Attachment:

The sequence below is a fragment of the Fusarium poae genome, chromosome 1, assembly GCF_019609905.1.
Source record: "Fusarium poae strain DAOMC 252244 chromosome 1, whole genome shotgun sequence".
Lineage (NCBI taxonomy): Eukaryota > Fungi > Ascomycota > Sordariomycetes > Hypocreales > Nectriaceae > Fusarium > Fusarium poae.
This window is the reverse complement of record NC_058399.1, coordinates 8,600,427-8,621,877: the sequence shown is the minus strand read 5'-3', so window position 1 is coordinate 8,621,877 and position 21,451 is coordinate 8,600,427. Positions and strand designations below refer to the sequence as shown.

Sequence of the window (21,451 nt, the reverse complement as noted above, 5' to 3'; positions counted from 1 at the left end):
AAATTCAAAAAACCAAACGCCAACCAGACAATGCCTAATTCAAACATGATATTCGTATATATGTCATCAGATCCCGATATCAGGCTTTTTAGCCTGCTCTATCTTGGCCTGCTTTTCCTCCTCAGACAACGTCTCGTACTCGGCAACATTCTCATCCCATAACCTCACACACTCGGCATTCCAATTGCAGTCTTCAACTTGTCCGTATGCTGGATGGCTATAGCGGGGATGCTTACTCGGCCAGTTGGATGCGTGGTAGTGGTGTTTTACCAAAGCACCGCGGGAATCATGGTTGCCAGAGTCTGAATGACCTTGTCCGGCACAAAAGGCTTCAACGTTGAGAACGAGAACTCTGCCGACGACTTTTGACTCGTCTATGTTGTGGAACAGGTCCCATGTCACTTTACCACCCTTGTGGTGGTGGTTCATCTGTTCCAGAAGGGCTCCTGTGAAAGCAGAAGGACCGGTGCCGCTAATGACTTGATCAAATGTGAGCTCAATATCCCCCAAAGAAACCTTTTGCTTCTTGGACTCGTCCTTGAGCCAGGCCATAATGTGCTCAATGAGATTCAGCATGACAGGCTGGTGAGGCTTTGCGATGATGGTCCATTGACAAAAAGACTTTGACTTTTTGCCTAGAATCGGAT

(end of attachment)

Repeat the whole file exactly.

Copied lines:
The sequence below is a fragment of the Fusarium poae genome, chromosome 1, assembly GCF_019609905.1.
Source record: "Fusarium poae strain DAOMC 252244 chromosome 1, whole genome shotgun sequence".
Lineage (NCBI taxonomy): Eukaryota > Fungi > Ascomycota > Sordariomycetes > Hypocreales > Nectriaceae > Fusarium > Fusarium poae.
This window is the reverse complement of record NC_058399.1, coordinates 8,600,427-8,621,877: the sequence shown is the minus strand read 5'-3', so window position 1 is coordinate 8,621,877 and position 21,451 is coordinate 8,600,427. Positions and strand designations below refer to the sequence as shown.

Sequence of the window (21,451 nt, the reverse complement as noted above, 5' to 3'; positions counted from 1 at the left end):
AAATTCAAAAAACCAAACGCCAACCAGACAATGCCTAATTCAAACATGATATTCGTATATATGTCATCAGATCCCGATATCAGGCTTTTTAGCCTGCTCTATCTTGGCCTGCTTTTCCTCCTCAGACAACGTCTCGTACTCGGCAACATTCTCATCCCATAACCTCACACACTCGGCATTCCAATTGCAGTCTTCAACTTGTCCGTATGCTGGATGGCTATAGCGGGGATGCTTACTCGGCCAGTTGGATGCGTGGTAGTGGTGTTTTACCAAAGCACCGCGGGAATCATGGTTGCCAGAGTCTGAATGACCTTGTCCGGCACAAAAGGCTTCAACGTTGAGAACGAGAACTCTGCCGACGACTTTTGACTCGTCTATGTTGTGGAACAGGTCCCATGTCACTTTACCACCCTTGTGGTGGTGGTTCATCTGTTCCAGAAGGGCTCCTGTGAAAGCAGAAGGACCGGTGCCGCTAATGACTTGATCAAATGTGAGCTCAATATCCCCCAAAGAAACCTTTTGCTTCTTGGACTCGTCCTTGAGCCAGGCCATAATGTGCTCAATGAGATTCAGCATGACAGGCTGGTGAGGCTTTGCGATGATGGTCCATTGACAAAAAGACTTTGACTTTTTGCCTAGAATCGGAT